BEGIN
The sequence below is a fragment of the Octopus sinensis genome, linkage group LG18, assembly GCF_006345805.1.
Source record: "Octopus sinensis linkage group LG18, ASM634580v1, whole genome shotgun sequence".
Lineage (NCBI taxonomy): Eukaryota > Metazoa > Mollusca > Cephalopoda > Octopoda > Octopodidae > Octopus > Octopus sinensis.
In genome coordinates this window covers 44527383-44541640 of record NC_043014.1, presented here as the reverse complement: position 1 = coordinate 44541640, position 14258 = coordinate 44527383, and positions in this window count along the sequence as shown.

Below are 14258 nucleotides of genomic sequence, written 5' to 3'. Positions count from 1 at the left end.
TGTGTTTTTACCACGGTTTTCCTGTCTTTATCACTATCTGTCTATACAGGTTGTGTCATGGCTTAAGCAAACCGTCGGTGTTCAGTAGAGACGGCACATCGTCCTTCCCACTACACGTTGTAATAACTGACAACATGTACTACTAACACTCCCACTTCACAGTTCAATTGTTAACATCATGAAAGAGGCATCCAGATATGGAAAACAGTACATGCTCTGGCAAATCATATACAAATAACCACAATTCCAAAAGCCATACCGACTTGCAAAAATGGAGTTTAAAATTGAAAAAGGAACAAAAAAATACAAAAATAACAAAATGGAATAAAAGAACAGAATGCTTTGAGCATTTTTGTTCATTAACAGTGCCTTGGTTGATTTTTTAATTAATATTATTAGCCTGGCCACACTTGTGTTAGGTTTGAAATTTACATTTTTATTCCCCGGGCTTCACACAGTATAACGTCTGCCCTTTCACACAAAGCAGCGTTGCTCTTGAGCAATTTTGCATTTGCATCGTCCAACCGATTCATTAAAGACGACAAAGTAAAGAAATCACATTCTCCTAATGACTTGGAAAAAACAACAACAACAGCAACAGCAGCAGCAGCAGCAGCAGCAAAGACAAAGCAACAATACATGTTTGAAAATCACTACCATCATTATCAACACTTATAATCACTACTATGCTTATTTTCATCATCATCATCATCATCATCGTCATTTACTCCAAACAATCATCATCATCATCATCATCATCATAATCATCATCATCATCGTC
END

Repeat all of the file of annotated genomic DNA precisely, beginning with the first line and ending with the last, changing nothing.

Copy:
The sequence below is a fragment of the Octopus sinensis genome, linkage group LG18, assembly GCF_006345805.1.
Source record: "Octopus sinensis linkage group LG18, ASM634580v1, whole genome shotgun sequence".
Lineage (NCBI taxonomy): Eukaryota > Metazoa > Mollusca > Cephalopoda > Octopoda > Octopodidae > Octopus > Octopus sinensis.
In genome coordinates this window covers 44527383-44541640 of record NC_043014.1, presented here as the reverse complement: position 1 = coordinate 44541640, position 14258 = coordinate 44527383, and positions in this window count along the sequence as shown.

Below are 14258 nucleotides of genomic sequence, written 5' to 3'. Positions count from 1 at the left end.
TGTGTTTTTACCACGGTTTTCCTGTCTTTATCACTATCTGTCTATACAGGTTGTGTCATGGCTTAAGCAAACCGTCGGTGTTCAGTAGAGACGGCACATCGTCCTTCCCACTACACGTTGTAATAACTGACAACATGTACTACTAACACTCCCACTTCACAGTTCAATTGTTAACATCATGAAAGAGGCATCCAGATATGGAAAACAGTACATGCTCTGGCAAATCATATACAAATAACCACAATTCCAAAAGCCATACCGACTTGCAAAAATGGAGTTTAAAATTGAAAAAGGAACAAAAAAATACAAAAATAACAAAATGGAATAAAAGAACAGAATGCTTTGAGCATTTTTGTTCATTAACAGTGCCTTGGTTGATTTTTTAATTAATATTATTAGCCTGGCCACACTTGTGTTAGGTTTGAAATTTACATTTTTATTCCCCGGGCTTCACACAGTATAACGTCTGCCCTTTCACACAAAGCAGCGTTGCTCTTGAGCAATTTTGCATTTGCATCGTCCAACCGATTCATTAAAGACGACAAAGTAAAGAAATCACATTCTCCTAATGACTTGGAAAAAACAACAACAACAGCAACAGCAGCAGCAGCAGCAGCAGCAAAGACAAAGCAACAATACATGTTTGAAAATCACTACCATCATTATCAACACTTATAATCACTACTATGCTTATTTTCATCATCATCATCATCATCATCGTCATTTACTCCAAACAATCATCATCATCATCATCATCATCATAATCATCATCATCATCGTC